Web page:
Paul's "Out of Body" Experience

Roman Columns in Jerash, JordanOf all of the New Testament writers, Paul was the most educated.  Attending the "universities" of his day he no doubt had many discussions with his professors and fellow students about the nature of mankind.  With Greek philosophy so prevalent in the culture, the issue would have most likely been a part of the curriculum.  No doubt some professors may have been concerned about how much influence the pagan Greek ideas were having on the belief-system of the Jews.

In this essay we are going to take a look at one of the more unusual statements of Paul that make it seem as though he might have flirted with the idea of Greek dualism.  For those who may not have read much about Greek philosophy, you should know that Plato and his students used to engage in the practice of “Out of Body” experiences.  Through forms of meditation they would, from their perception, leave their earthly bodies and travel to other planes of existence.  This kind of experience is not unique to Plato and his friends.  It is still practiced today by many indigenous people groups, Buddhists, Hindus, mystery religions, as well as practitioners of the New Age movements and the occult. Did Paul also experience an out of body experience (OBE)?

Paul says;

“I know a man in Christ who fourteen years ago was caught up to the third heaven. Whether it was in the body or out of the body I do not know—God knows. And I know that this man—whether in the body or apart from the body I do not know, but God knows”  – 2 Corinthians 12: 2-4 (NIV)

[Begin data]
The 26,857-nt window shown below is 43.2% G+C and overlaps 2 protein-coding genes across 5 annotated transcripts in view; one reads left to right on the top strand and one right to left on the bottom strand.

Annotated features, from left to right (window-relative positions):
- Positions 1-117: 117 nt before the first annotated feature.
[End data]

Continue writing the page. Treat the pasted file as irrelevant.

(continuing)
Most commentators agree that Paul was talking about his own experience here, but said “I know a man”, so as not to appear as though he was boasting.

Well, what shall we make of this?  Did Paul have an “OBE”?  It would seem that not even Paul was sure about that.  He did experience something amazing!  He was caught up to the "third" heaven where he saw and heard things that were so incredible that he felt as though it may not even be appropriate to talk about them.

This seems to be one of those rare inspirational events that happens to God’s servants when they receive instruction in the way of a vision, or a vivid dream.  We might find parallels in the reports given by Daniel, Ezekial, Isaiah and John, about how they also were seemingly whisked away to heaven, or some other vantage point, to see wondrous scenes.  Some might be shown things that would help Gods people understand important concepts for the here and now, others might see things that would not happen for thousands of years in the future.

While we may not know exactly what is happening to the Prophet during one of these vision-experiences, it can be fun to speculate.   Are they taken away bodily, to see with real physical eyes all of these wonders?  Probably not.  In one report that we have of Daniel going in to vision, he says this:

"I, Daniel, was the only one who saw the vision; those who were with me did not see it, but such terror overwhelmed them that they fled and hid themselves. So I was left alone, gazing at this great vision; I had no strength left, my face turned deathly pale and I was helpless."  Daniel 10:7,8

Daniel's friends were in the room, they saw that something extraordinary was happening to Daniel.  But rather than Daniel disappearing before their eyes, he stands there, and they are the ones to run and hide from the presence of God.

Does the prophet, like Paul wonders, travel to heaven in some sort of spiritual form, having some kind of "out of body" experience like Plato talked about having?  Well, Paul is not sure about that himself, but it seems as though the experience is so real for him that he might be willing to allow for something like that, as an explanation of what happened, or at least use that popular concept as analogy as to what happened to him.